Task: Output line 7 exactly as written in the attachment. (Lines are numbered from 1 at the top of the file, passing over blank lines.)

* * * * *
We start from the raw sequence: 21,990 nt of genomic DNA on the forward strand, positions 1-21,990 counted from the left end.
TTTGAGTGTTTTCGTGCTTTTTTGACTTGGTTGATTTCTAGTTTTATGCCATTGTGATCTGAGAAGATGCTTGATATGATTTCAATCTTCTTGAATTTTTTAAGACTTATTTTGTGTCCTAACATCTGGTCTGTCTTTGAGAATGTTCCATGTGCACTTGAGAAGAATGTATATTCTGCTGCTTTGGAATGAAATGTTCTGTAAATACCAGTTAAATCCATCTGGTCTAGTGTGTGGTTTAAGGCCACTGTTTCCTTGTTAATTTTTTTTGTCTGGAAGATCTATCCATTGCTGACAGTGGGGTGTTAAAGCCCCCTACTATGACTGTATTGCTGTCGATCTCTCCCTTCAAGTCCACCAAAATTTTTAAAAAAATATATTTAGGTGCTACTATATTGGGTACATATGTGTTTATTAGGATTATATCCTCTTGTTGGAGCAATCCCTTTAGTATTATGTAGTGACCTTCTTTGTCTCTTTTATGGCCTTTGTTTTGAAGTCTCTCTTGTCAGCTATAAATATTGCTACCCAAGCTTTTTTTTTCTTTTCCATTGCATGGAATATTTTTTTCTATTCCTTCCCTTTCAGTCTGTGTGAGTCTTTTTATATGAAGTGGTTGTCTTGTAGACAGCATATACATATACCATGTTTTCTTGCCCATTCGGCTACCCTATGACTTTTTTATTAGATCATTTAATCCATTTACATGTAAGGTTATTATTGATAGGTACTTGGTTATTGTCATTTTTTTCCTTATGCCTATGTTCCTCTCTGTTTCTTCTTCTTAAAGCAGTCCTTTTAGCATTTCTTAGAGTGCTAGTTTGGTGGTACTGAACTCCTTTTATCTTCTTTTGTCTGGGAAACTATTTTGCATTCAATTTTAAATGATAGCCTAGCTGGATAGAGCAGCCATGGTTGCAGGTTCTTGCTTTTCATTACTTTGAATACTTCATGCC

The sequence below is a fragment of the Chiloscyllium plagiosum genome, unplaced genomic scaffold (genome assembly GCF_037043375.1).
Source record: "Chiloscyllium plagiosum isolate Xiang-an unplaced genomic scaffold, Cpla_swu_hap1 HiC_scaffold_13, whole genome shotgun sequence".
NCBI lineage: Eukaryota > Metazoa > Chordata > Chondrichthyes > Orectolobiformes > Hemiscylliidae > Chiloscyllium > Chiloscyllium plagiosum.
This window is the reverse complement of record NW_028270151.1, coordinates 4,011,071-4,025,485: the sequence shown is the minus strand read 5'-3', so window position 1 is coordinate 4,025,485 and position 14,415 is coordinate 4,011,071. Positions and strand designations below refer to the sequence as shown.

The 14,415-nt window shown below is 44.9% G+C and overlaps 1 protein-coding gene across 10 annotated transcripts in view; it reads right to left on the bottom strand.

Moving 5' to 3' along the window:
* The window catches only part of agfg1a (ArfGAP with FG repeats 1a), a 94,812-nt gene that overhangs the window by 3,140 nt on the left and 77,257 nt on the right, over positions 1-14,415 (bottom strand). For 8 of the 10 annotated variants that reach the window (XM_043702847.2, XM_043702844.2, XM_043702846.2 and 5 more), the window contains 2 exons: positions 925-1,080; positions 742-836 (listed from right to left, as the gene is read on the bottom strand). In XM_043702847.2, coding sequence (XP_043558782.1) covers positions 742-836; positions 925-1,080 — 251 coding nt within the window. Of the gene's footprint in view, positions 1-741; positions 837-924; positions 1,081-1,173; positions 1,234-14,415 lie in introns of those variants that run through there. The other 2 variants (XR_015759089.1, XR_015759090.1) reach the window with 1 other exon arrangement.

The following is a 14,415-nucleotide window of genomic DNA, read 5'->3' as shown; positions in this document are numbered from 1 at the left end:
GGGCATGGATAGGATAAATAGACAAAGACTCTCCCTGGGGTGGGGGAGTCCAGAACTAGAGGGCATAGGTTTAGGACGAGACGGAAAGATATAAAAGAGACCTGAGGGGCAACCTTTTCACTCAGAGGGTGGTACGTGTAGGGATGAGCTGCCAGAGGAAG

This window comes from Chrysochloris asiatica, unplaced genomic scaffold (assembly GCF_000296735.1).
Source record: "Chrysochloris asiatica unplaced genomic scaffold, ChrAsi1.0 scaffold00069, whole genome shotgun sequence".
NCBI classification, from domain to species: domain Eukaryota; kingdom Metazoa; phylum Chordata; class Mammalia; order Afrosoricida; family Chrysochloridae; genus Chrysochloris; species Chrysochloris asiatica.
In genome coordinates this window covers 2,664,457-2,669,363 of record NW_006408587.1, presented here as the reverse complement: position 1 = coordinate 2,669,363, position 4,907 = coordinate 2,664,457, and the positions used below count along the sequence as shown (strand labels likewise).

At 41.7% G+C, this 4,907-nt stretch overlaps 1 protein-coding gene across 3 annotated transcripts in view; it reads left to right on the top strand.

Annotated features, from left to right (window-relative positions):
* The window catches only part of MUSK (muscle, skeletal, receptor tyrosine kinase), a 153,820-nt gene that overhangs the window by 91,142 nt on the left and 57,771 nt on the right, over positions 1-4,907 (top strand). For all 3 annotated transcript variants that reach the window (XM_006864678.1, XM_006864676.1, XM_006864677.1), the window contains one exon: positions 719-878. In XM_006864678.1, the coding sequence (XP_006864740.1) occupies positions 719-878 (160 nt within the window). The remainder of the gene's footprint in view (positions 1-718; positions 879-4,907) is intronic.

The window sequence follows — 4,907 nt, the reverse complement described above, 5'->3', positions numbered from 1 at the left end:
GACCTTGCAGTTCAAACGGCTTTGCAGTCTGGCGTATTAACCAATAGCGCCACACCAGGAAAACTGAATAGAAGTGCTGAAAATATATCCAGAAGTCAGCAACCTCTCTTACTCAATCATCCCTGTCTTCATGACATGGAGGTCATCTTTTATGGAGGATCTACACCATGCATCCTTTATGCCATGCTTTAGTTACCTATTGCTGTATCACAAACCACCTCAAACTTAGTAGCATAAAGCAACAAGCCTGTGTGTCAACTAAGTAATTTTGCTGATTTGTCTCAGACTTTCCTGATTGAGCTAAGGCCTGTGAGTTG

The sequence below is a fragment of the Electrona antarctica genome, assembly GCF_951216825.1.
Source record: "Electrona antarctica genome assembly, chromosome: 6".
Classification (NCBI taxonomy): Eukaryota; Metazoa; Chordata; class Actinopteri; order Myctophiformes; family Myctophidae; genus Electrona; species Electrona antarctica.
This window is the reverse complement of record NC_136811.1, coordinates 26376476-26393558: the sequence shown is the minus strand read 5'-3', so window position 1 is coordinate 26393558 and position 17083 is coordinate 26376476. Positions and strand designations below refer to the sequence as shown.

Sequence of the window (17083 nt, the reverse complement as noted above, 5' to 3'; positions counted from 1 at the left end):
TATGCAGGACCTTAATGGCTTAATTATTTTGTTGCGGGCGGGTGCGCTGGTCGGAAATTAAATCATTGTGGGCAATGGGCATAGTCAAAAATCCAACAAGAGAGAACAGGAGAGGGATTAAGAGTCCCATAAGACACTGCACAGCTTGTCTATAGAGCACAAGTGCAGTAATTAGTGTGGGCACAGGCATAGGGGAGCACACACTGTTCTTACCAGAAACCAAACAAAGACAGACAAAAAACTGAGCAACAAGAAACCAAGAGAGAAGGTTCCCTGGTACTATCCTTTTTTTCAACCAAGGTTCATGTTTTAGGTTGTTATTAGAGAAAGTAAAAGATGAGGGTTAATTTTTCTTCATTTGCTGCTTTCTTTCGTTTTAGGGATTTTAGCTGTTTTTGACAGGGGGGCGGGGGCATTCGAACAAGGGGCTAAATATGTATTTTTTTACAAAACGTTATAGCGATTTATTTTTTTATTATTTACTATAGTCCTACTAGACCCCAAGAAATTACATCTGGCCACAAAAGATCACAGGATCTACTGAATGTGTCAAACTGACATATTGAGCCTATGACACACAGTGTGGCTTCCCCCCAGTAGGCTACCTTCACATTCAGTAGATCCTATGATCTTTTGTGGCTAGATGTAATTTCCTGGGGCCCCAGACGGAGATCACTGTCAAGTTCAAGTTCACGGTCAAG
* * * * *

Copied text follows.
The 14,415-nt window shown below is 44.9% G+C and overlaps 1 protein-coding gene across 10 annotated transcripts in view; it reads right to left on the bottom strand.